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Seeding skills in student gardeners
At Castlemont High School in East Oakland, wedged between the parking lot and football field, live four chickens and two roosters.
There’s also a small but incredibly abundant garden, which under the supervision of garden coordinator Frankie Grace, is entirely run and maintained by students. On the day I visit, Graces is kneeling alongside them, chatting happily and pulling weeds. She lets three of the seasoned students direct what work needs to be done.
One of the students, Margie, is a junior at Leadership Public High School, a charter school that shares the Castlemont campus. Margie’s been working in the garden since 2010.
“Being in the garden has been really a great, amazing learning experience for me,” she says. “I came from knowing nothing about gardening, to knowing so much that I can run it myself.”
Margie’s not the only one; out of the six students earning money for their work in the garden, three of them have so much experience that they roam the place freely. They spot and remove sick plants and re-plant seedlings that have strayed outside their planter boxes. Most of the space is filled with colorful wooden planter boxes
“In each bed we have different things. Like for example, here we have just plain tomatoes and we have some bell peppers,” says LPS senior Oranjel Pelayo. “And in other beds we have, like, herbs and stuff like that.”
On the other side of the garden, beyond the greenhouse, there are three different kinds of composts – and the coolest composting technique I’ve ever seen, a worm bin. Margie shows it to me.
“So we basically feed them with food scraps like, um, old food peels and vegetables and rotten fruits, and then, um, they eat the rotten fruits and then they would poop,” Margie explains with a laugh.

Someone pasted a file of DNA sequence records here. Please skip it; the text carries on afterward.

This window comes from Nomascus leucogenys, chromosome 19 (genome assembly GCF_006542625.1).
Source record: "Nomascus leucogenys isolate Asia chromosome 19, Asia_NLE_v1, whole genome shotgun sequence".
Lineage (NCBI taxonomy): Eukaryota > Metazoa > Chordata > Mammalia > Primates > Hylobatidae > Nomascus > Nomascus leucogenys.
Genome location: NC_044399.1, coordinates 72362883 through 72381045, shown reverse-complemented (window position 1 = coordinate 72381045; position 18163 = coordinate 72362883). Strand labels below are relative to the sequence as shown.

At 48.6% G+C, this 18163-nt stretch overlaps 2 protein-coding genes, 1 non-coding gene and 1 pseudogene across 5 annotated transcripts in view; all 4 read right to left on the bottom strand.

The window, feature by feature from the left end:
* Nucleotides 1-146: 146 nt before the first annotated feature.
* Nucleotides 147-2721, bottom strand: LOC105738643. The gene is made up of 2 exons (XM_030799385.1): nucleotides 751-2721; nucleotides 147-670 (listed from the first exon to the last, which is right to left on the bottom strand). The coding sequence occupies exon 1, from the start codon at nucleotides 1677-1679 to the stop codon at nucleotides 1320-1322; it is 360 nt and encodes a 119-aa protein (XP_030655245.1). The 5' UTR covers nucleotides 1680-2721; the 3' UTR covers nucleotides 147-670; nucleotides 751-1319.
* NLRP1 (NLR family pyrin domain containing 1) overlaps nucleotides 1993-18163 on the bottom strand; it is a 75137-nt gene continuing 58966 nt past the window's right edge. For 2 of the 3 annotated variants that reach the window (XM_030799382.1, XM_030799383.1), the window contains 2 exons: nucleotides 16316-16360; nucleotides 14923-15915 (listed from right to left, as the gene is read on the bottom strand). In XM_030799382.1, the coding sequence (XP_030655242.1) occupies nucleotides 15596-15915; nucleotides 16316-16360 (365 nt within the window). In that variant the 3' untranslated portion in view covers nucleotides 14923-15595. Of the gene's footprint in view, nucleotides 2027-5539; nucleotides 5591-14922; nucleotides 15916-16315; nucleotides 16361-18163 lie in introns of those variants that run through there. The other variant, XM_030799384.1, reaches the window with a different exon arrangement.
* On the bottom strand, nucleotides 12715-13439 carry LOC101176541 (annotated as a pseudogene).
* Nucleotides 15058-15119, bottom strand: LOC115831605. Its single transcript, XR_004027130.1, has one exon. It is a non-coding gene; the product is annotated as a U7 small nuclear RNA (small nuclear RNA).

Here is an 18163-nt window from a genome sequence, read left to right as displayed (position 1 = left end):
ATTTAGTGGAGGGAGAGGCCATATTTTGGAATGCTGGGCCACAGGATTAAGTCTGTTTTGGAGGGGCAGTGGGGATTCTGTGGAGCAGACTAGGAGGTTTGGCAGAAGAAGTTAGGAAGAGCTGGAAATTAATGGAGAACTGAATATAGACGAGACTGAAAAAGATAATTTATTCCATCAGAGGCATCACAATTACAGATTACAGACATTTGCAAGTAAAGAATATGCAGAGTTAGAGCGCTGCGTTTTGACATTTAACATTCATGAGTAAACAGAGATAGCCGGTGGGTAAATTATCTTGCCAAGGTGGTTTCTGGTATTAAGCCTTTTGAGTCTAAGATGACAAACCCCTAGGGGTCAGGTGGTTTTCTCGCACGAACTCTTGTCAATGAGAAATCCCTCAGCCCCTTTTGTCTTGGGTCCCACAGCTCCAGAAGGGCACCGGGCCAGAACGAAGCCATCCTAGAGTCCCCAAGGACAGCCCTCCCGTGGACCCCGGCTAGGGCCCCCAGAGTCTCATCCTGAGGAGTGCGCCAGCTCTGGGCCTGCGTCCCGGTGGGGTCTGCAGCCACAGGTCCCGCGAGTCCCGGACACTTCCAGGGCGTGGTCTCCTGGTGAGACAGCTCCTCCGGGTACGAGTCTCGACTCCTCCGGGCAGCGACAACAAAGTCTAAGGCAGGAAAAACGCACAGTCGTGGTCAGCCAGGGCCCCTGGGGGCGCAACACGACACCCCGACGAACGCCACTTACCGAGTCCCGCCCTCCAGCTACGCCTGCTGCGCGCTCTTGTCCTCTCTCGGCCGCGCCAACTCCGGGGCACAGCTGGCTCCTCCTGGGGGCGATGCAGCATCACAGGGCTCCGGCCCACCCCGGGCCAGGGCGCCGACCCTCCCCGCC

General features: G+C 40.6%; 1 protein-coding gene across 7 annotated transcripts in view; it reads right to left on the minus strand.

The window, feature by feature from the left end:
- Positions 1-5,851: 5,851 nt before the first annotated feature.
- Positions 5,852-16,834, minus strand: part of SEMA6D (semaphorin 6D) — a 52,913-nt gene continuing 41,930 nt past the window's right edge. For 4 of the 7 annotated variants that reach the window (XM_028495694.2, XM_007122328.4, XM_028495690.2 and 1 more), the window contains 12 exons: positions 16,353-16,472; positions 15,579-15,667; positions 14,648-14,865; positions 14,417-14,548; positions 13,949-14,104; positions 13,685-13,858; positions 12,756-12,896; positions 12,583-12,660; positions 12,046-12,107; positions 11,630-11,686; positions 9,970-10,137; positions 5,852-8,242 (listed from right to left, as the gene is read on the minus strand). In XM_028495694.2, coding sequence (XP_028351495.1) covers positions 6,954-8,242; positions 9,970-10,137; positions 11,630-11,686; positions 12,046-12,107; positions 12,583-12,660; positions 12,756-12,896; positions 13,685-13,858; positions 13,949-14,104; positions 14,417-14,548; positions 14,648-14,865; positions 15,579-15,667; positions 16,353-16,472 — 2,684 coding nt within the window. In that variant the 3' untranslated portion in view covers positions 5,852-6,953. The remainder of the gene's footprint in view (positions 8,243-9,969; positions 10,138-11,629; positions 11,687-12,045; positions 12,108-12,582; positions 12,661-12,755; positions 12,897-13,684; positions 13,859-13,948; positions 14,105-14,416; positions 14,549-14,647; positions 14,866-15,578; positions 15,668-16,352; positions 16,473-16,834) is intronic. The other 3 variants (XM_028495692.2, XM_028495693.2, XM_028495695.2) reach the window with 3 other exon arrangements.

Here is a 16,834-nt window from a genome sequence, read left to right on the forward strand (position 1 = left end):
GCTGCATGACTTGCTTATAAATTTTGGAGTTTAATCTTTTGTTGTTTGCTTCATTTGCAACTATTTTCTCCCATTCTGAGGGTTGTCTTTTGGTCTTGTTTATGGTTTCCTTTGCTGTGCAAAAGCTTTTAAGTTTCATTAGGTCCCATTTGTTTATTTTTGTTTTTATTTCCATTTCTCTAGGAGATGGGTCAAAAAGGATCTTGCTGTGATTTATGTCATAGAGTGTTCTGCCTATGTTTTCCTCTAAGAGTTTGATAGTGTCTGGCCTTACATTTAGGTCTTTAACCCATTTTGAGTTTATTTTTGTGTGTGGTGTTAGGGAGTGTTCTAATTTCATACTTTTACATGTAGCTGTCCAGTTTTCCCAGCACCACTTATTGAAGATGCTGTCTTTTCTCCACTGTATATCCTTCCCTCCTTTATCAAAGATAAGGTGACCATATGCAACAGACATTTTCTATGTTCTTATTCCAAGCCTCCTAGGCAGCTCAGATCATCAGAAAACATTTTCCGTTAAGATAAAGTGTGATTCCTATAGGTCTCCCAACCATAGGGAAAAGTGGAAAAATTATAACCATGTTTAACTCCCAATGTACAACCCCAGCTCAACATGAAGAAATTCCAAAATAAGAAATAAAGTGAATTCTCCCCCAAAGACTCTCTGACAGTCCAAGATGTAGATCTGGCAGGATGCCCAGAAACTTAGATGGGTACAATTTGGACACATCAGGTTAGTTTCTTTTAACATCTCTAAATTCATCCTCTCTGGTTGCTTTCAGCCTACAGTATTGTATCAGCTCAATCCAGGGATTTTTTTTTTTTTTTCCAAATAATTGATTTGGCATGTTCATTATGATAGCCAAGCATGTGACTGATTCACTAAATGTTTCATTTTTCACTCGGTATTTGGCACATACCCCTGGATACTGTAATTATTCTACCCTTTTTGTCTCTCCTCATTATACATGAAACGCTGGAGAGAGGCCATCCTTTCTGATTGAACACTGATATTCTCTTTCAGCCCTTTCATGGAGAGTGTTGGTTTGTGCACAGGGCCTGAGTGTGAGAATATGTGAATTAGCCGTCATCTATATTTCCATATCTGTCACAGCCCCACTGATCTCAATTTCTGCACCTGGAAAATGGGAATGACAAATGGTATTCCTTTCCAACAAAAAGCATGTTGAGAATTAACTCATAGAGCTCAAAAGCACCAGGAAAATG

The garden’s only been around for a few years – it was founded in 2009 by biology teacher Sarah Johnson and a handful of students. Margie joined Johnson’s project in the garden’s second year.
Margie and Oranjel say it was Johnson who inspired their passion for gardening in the first place. Sarah Johnson left Oakland last year, and Margie and Orajel are the only students left who worked with her. The future of the garden is up to them: these students have a real sense of ownership and pride for their work, and the garden exists now only through their efforts. But Margie and Orajel won’t be around much longer, eventually they’ll graduate and other students will have to take up the mantle.
“We plan this year to actually help recruit more people, to work in here, and to actually get them motivated to work in the garden. Which is like how I did, or any other of us,” says Oranjel.
They’ve already made some progress. I meet Simi, a new recruit.
“I think I already know what to do, just waiting for somebody to show me,” Simi says.
It’s a start – and a promising one at that.
Logan Birdsall is a student reporter at Mills College in Oakland.